Country First, Or Trump First? Republicans Face A Choice.
Republicans face a choice. Do they put their country first, or do they put their President first?
Washington Post columnist Max Boot, a former Republican who is now firmly implanted in the “Never Trump” camp, writes that the latest allegations against the President require Republicans to make the choice between their party and their country:
Soliciting anything of value from a foreign national to help a U.S. campaign is not just illegal; it is the Founding Fathers’ nightmare. In Federalist 68, Alexander Hamilton called “cabal, intrigue, and corruption” the “most deadly adversaries of republican government,” and warned that they “chiefly” emanate “from the desire in foreign powers to gain an improper ascendant in our councils.” “How,” he continued, “could they better gratify this, than by raising a creature of their own to the chief magistracy of the Union?”
How indeed. For much of U.S. history, this was a theoretical concern. Now it is horrifyingly real. A president elected with the help of one foreign power (Russia) is soliciting help from other foreign powers (not only Ukraine and China, but also Australia, Britain and Italy, among others) to win reelection. Any country that aids Trump can expect to be rewarded — with foreign aid (Ukraine), a more generous trade deal (China) or an invitation to rejoin the Group of Seven (Russia).
Republicans claim to revere the Founders and their “originalist” vision. Well, now they have a chance to prove it. With impeachment looming, they will have to choose between Hamilton and Trump — between a Founding Father who was alarmed by foreign meddling in our politics and a president who invites it.
Having previously claimed the “absolute right” to declare a national emergency, to pardon himself, to “do what I want with the Justice Department” and to share intelligence with Russia — Trump now claims the “absolute right” to suggest that “other Countries … help us out” to investigate “CORRUPTION,” a code word for maligning his Democratic rival.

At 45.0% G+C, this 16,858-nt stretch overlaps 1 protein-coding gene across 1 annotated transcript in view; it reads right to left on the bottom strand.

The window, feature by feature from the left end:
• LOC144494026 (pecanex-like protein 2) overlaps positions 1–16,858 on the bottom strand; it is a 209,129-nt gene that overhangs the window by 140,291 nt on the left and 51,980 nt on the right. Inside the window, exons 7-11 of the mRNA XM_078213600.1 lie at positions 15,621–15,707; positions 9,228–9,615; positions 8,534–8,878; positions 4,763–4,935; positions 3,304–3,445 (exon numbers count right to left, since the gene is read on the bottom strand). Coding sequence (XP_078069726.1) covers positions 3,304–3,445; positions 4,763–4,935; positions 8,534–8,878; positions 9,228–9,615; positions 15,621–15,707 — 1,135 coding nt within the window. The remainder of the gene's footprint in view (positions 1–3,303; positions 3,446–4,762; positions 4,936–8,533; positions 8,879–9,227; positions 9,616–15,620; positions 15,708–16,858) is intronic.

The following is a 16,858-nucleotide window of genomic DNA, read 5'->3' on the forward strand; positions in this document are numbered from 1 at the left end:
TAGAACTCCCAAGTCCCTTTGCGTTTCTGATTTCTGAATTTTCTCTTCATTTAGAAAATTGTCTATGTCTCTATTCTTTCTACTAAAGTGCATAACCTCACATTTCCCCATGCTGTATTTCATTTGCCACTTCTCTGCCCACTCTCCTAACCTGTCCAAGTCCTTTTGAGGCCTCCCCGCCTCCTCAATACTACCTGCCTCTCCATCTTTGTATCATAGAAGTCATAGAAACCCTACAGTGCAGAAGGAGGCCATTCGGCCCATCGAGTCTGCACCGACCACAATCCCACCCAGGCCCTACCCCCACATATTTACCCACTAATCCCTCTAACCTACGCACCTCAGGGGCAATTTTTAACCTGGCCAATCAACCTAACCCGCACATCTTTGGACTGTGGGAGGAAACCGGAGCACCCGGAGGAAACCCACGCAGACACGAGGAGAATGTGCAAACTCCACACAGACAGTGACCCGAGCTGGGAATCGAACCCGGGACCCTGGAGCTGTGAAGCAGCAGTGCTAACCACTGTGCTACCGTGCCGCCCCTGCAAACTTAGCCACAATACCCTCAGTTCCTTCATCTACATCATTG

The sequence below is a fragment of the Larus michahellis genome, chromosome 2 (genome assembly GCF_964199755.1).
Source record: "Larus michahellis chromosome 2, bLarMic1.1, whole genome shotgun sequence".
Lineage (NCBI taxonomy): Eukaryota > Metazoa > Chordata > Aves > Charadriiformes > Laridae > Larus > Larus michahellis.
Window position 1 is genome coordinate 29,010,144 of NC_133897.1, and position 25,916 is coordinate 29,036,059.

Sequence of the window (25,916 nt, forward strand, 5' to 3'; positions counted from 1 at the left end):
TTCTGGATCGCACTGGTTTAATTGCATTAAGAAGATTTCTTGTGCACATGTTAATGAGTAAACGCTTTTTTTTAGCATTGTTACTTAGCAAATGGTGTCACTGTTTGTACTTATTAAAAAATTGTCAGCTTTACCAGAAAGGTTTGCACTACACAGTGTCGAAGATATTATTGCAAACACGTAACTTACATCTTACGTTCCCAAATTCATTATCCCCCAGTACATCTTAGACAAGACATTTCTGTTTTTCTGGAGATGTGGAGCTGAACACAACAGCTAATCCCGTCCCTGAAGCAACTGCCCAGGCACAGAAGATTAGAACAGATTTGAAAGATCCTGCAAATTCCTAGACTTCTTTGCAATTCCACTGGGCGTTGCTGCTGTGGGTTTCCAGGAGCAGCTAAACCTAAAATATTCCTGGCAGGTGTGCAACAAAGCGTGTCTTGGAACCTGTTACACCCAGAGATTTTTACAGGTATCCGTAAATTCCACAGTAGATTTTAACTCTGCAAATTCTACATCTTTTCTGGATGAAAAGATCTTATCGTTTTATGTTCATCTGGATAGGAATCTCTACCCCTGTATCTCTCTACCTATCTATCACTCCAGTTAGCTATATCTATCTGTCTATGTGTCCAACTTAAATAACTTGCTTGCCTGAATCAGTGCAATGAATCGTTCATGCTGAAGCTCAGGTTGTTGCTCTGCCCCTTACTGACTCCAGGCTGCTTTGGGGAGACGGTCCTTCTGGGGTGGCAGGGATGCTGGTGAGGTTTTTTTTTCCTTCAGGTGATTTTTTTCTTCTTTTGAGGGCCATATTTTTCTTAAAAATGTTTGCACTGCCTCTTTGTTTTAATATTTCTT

When a president claims an “absolute right” to act in furtherance of his self-interest at the expense of the public interest, democracy is imperiled. Trump says that impeachment — a constitutional process — constitutes a “coup.” In truth, he is the one attempting a coup against the checks and balances of the Constitution.
Republicans in both houses will have to decide whether Trump’s acts constitute grounds for impeachment. The odds are that almost all will betray the country rather than the president. So here is the bitter irony: The “Republican” Party has become a threat to republican governance.
This is a theme that I have hit upon myself many times over the course of the four years since Donald Trump became a candidate for President, most recently just this past Sunday. I have stated repeatedly in those posts that the Republican Party and those conservatives who have chosen to rally behind the President were facing a day of reckoning when they would have to make a choice between their party and their country, and that they would be judged by how they chose to respond to that choice, in the short-term by voters and in the longer term by history and by their own consciences. With impeachment and an eventual trial in the Senate now a seeming certainty, that day of reckoning is fast approaching for both Republicans on Capitol Hill and for rank-and-file members of the party.
As much as one likes to hope that there will be a sudden turnaround among Republicans and that Senators, in particular, will be willing to stand up against the President’s obvious abuses of power and hold him accountable, we’re still at the point where that is entirely unlikely. Whether it is because they actually believe what they’re saying, which is certainly true in some cases, or because they have sold out because they are afraid of being primaried or being attacked by the President, most of the Republicans on Capitol Hill have made it clear where their loyalties lie.
In 2008, John McCain ran his General Election campaign on the slogan “Country First.” While one can certainly say that McCain was far from a perfect candidate, Senator, or person, one can certainly say that this is an idea that he took seriously. Especially in a moment of crisis, it is essential that our representatives put the country first even if it comes at the expense of their own careers. With the exception of maybe a handful of people, the number of such persons is depressingly small. As a result, Republicans will become even further wed to Trump and his ideas, and they will eventually end up paying the price for it.